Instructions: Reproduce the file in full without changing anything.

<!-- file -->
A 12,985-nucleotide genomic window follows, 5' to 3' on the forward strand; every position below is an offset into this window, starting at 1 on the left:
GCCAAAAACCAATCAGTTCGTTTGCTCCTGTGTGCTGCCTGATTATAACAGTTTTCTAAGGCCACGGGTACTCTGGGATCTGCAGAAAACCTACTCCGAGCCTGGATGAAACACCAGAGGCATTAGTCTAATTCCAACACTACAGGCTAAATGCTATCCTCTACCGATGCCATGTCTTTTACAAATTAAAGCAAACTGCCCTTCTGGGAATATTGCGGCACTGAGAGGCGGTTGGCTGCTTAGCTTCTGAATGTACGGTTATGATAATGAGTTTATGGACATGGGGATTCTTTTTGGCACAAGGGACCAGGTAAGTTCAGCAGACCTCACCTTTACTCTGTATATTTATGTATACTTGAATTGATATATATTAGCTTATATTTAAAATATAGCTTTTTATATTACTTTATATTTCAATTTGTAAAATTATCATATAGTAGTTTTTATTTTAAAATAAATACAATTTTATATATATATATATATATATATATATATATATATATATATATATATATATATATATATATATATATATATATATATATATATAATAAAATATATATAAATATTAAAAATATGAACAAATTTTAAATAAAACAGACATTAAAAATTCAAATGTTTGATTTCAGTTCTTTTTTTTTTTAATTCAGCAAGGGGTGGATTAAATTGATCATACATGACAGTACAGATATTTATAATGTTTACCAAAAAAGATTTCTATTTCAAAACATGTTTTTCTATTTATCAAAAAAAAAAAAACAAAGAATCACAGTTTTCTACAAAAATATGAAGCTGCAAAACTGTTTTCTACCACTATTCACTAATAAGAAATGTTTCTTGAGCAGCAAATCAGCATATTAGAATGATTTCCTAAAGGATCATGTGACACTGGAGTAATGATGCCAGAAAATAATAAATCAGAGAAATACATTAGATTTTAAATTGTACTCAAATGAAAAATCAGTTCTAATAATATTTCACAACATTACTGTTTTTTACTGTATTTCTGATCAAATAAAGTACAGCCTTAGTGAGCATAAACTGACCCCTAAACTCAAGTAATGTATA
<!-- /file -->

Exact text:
A 12,985-nucleotide genomic window follows, 5' to 3' on the forward strand; every position below is an offset into this window, starting at 1 on the left:
GCCAAAAACCAATCAGTTCGTTTGCTCCTGTGTGCTGCCTGATTATAACAGTTTTCTAAGGCCACGGGTACTCTGGGATCTGCAGAAAACCTACTCCGAGCCTGGATGAAACACCAGAGGCATTAGTCTAATTCCAACACTACAGGCTAAATGCTATCCTCTACCGATGCCATGTCTTTTACAAATTAAAGCAAACTGCCCTTCTGGGAATATTGCGGCACTGAGAGGCGGTTGGCTGCTTAGCTTCTGAATGTACGGTTATGATAATGAGTTTATGGACATGGGGATTCTTTTTGGCACAAGGGACCAGGTAAGTTCAGCAGACCTCACCTTTACTCTGTATATTTATGTATACTTGAATTGATATATATTAGCTTATATTTAAAATATAGCTTTTTATATTACTTTATATTTCAATTTGTAAAATTATCATATAGTAGTTTTTATTTTAAAATAAATACAATTTTATATATATATATATATATATATATATATATATATATATATATATATATATATATATATATATATATATATATATATATATATAATAAAATATATATAAATATTAAAAATATGAACAAATTTTAAATAAAACAGACATTAAAAATTCAAATGTTTGATTTCAGTTCTTTTTTTTTTTAATTCAGCAAGGGGTGGATTAAATTGATCATACATGACAGTACAGATATTTATAATGTTTACCAAAAAAGATTTCTATTTCAAAACATGTTTTTCTATTTATCAAAAAAAAAAAAACAAAGAATCACAGTTTTCTACAAAAATATGAAGCTGCAAAACTGTTTTCTACCACTATTCACTAATAAGAAATGTTTCTTGAGCAGCAAATCAGCATATTAGAATGATTTCCTAAAGGATCATGTGACACTGGAGTAATGATGCCAGAAAATAATAAATCAGAGAAATACATTAGATTTTAAATTGTACTCAAATGAAAAATCAGTTCTAATAATATTTCACAACATTACTGTTTTTTACTGTATTTCTGATCAAATAAAGTACAGCCTTAGTGAGCATAAACTGACCCCTAAACTCAAGTAATGTATA